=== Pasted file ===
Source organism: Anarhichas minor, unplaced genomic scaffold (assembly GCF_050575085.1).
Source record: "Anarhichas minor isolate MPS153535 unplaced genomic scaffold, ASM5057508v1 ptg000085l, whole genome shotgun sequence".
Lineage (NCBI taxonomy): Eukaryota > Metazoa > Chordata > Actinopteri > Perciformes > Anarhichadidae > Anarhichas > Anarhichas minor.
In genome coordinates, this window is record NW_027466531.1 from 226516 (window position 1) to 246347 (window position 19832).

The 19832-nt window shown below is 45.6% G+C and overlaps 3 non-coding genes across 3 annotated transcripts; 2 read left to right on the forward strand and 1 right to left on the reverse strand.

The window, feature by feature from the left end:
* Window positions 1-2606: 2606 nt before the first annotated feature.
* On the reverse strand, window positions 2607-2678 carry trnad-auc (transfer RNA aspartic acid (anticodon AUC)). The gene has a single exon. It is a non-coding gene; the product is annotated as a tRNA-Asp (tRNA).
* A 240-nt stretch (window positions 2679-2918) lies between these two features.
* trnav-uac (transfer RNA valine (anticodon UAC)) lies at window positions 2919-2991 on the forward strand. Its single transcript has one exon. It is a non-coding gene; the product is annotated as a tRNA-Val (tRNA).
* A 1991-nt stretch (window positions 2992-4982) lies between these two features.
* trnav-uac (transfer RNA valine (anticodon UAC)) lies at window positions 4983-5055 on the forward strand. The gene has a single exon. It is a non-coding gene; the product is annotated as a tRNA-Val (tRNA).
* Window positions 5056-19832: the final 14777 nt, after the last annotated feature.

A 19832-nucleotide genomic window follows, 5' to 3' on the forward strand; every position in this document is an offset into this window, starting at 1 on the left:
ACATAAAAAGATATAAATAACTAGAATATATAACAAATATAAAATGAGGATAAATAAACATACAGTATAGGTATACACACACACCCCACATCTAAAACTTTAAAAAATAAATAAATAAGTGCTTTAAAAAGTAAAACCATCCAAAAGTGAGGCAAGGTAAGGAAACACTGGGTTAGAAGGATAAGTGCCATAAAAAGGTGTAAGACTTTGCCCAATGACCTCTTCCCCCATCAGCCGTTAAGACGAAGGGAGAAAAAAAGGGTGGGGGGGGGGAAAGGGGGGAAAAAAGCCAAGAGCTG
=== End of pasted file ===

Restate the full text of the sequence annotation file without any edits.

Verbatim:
Source organism: Anarhichas minor, unplaced genomic scaffold (assembly GCF_050575085.1).
Source record: "Anarhichas minor isolate MPS153535 unplaced genomic scaffold, ASM5057508v1 ptg000085l, whole genome shotgun sequence".
Lineage (NCBI taxonomy): Eukaryota > Metazoa > Chordata > Actinopteri > Perciformes > Anarhichadidae > Anarhichas > Anarhichas minor.
In genome coordinates, this window is record NW_027466531.1 from 226516 (window position 1) to 246347 (window position 19832).

The 19832-nt window shown below is 45.6% G+C and overlaps 3 non-coding genes across 3 annotated transcripts; 2 read left to right on the forward strand and 1 right to left on the reverse strand.

The window, feature by feature from the left end:
* Window positions 1-2606: 2606 nt before the first annotated feature.
* On the reverse strand, window positions 2607-2678 carry trnad-auc (transfer RNA aspartic acid (anticodon AUC)). The gene has a single exon. It is a non-coding gene; the product is annotated as a tRNA-Asp (tRNA).
* A 240-nt stretch (window positions 2679-2918) lies between these two features.
* trnav-uac (transfer RNA valine (anticodon UAC)) lies at window positions 2919-2991 on the forward strand. Its single transcript has one exon. It is a non-coding gene; the product is annotated as a tRNA-Val (tRNA).
* A 1991-nt stretch (window positions 2992-4982) lies between these two features.
* trnav-uac (transfer RNA valine (anticodon UAC)) lies at window positions 4983-5055 on the forward strand. The gene has a single exon. It is a non-coding gene; the product is annotated as a tRNA-Val (tRNA).
* Window positions 5056-19832: the final 14777 nt, after the last annotated feature.

A 19832-nucleotide genomic window follows, 5' to 3' on the forward strand; every position in this document is an offset into this window, starting at 1 on the left:
ACATAAAAAGATATAAATAACTAGAATATATAACAAATATAAAATGAGGATAAATAAACATACAGTATAGGTATACACACACACCCCACATCTAAAACTTTAAAAAATAAATAAATAAGTGCTTTAAAAAGTAAAACCATCCAAAAGTGAGGCAAGGTAAGGAAACACTGGGTTAGAAGGATAAGTGCCATAAAAAGGTGTAAGACTTTGCCCAATGACCTCTTCCCCCATCAGCCGTTAAGACGAAGGGAGAAAAAAAGGGTGGGGGGGGGGAAAGGGGGGAAAAAAGCCAAGAGCTG